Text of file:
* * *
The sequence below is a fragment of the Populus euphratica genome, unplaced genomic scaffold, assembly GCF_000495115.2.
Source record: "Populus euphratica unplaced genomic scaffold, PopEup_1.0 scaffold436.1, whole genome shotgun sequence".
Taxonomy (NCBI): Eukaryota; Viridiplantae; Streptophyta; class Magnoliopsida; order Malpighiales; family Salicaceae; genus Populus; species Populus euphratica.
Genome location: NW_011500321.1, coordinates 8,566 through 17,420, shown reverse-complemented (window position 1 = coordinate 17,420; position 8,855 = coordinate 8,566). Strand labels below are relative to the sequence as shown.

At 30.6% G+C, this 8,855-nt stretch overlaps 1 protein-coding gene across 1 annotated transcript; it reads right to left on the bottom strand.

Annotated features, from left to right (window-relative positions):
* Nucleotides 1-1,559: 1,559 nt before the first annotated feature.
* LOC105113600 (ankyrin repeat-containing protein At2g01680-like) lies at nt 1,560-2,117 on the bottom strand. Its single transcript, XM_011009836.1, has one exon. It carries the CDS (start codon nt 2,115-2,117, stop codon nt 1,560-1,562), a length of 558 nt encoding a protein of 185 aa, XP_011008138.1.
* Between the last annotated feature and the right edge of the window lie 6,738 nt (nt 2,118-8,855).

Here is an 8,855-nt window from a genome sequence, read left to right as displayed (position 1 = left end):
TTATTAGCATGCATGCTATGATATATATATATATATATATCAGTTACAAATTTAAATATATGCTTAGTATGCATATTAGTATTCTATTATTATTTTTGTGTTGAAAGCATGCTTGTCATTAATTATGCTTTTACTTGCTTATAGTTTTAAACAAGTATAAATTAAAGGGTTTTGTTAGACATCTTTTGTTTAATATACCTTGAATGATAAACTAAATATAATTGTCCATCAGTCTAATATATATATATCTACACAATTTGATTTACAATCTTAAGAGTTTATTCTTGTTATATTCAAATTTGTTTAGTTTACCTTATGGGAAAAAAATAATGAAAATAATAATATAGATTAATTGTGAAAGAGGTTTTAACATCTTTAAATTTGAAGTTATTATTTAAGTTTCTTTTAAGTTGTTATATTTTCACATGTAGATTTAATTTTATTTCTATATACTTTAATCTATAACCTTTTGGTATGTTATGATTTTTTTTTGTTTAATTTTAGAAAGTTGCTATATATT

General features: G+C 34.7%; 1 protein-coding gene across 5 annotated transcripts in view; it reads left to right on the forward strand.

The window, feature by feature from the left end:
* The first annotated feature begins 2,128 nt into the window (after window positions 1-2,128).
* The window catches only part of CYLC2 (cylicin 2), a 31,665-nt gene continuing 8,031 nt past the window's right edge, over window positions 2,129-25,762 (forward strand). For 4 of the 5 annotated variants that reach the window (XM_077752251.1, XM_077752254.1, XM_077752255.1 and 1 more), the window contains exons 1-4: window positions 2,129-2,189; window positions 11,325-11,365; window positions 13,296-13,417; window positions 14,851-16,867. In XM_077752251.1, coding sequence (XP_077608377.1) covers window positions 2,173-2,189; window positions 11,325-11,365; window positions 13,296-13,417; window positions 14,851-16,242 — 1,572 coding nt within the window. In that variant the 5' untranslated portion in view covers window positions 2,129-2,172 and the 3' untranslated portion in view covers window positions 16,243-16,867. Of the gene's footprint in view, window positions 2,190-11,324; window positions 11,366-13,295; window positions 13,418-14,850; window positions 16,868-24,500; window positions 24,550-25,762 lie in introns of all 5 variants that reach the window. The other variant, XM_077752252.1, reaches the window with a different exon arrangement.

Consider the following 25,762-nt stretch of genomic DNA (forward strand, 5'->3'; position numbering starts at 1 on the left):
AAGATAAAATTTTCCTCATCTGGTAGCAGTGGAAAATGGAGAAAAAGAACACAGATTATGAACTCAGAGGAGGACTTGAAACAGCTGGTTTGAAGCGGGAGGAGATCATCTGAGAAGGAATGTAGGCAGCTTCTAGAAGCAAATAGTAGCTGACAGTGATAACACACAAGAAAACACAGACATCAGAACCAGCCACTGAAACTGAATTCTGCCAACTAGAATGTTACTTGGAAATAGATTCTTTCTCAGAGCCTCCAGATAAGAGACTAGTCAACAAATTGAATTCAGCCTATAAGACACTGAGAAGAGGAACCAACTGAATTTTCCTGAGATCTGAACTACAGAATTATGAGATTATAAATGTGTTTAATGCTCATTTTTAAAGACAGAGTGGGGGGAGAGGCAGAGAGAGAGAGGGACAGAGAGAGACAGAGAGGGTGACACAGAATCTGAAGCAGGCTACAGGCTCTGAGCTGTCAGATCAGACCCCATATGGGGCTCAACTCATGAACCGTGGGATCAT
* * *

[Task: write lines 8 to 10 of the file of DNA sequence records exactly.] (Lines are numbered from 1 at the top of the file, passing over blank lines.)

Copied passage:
* LOC105113600 (ankyrin repeat-containing protein At2g01680-like) lies at nt 1,560-2,117 on the bottom strand. Its single transcript, XM_011009836.1, has one exon. It carries the CDS (start codon nt 2,115-2,117, stop codon nt 1,560-1,562), a length of 558 nt encoding a protein of 185 aa, XP_011008138.1.
* Between the last annotated feature and the right edge of the window lie 6,738 nt (nt 2,118-8,855).

Here is an 8,855-nt window from a genome sequence, read left to right as displayed (position 1 = left end):